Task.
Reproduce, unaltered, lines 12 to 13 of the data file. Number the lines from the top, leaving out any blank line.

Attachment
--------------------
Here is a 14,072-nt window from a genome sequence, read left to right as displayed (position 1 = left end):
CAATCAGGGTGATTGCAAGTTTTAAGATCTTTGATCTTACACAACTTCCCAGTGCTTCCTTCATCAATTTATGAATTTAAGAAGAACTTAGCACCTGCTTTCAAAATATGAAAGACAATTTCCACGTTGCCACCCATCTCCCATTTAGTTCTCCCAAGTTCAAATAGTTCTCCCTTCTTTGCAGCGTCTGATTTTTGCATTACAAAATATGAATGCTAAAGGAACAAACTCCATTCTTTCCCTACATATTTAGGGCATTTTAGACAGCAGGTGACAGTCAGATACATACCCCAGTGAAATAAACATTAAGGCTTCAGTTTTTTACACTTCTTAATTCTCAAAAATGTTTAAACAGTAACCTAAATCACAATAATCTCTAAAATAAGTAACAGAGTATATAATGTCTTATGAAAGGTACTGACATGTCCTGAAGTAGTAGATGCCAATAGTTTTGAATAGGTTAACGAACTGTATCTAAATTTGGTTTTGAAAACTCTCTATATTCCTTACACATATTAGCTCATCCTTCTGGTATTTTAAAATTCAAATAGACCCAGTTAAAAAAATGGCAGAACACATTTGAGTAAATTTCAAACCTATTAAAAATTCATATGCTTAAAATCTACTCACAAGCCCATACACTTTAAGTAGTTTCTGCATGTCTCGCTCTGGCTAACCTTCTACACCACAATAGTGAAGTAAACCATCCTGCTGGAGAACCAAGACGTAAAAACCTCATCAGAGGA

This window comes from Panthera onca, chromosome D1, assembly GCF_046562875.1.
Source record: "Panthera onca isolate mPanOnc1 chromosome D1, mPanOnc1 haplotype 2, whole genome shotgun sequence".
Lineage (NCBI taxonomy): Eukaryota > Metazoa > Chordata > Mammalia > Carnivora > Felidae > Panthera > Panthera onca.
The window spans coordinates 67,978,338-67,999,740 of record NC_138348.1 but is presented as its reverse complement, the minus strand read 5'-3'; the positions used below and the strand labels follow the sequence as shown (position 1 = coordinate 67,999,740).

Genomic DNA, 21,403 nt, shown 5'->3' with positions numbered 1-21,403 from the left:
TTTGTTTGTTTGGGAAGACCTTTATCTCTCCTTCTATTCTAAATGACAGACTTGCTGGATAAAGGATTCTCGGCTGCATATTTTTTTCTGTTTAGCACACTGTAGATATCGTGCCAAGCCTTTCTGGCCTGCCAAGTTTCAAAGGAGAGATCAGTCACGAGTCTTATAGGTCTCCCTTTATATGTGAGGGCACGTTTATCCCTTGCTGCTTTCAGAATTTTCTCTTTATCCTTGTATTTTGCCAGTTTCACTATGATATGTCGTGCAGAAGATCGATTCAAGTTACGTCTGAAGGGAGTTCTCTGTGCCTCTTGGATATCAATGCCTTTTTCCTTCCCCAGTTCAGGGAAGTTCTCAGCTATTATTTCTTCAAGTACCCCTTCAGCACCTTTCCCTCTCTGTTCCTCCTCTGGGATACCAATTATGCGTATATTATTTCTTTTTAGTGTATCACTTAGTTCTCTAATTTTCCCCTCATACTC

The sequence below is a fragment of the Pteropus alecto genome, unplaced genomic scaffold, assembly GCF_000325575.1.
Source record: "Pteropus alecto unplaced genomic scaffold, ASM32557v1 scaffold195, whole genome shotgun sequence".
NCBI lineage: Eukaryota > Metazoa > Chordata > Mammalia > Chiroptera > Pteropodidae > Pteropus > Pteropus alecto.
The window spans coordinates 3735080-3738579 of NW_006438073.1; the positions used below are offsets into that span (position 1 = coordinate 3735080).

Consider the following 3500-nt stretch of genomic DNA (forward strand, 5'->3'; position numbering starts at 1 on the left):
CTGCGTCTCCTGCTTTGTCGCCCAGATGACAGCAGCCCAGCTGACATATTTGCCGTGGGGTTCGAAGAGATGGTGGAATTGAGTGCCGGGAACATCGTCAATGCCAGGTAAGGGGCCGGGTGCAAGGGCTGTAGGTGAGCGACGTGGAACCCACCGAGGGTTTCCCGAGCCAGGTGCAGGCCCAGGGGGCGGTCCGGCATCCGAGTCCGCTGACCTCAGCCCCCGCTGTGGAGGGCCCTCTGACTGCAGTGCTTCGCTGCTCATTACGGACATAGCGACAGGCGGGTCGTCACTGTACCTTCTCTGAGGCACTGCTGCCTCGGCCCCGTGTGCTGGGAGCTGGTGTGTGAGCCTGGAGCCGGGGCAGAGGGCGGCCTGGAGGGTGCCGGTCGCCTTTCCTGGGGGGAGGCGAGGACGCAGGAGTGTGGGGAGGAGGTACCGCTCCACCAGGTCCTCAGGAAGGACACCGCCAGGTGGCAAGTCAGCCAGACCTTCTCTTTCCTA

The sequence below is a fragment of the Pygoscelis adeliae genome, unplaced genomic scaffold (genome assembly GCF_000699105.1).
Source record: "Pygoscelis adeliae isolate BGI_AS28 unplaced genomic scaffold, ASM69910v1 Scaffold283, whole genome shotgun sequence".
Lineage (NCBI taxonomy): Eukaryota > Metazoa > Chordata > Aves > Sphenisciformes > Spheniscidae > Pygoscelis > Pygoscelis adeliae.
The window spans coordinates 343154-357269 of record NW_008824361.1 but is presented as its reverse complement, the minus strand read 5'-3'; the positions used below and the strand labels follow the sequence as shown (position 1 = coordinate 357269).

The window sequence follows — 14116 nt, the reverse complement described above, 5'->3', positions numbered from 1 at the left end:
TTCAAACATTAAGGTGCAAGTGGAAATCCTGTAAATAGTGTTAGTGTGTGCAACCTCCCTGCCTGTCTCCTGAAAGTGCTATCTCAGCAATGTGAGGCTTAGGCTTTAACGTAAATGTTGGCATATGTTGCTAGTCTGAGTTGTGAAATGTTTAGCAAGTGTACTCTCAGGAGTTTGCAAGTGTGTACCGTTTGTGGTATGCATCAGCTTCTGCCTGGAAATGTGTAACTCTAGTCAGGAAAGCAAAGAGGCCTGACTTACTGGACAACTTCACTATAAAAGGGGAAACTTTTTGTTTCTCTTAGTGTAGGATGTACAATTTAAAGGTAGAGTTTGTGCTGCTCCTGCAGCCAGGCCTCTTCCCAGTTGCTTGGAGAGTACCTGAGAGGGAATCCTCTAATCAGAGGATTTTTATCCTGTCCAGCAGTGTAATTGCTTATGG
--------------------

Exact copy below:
The window spans coordinates 3735080-3738579 of NW_006438073.1; the positions used below are offsets into that span (position 1 = coordinate 3735080).

Consider the following 3500-nt stretch of genomic DNA (forward strand, 5'->3'; position numbering starts at 1 on the left):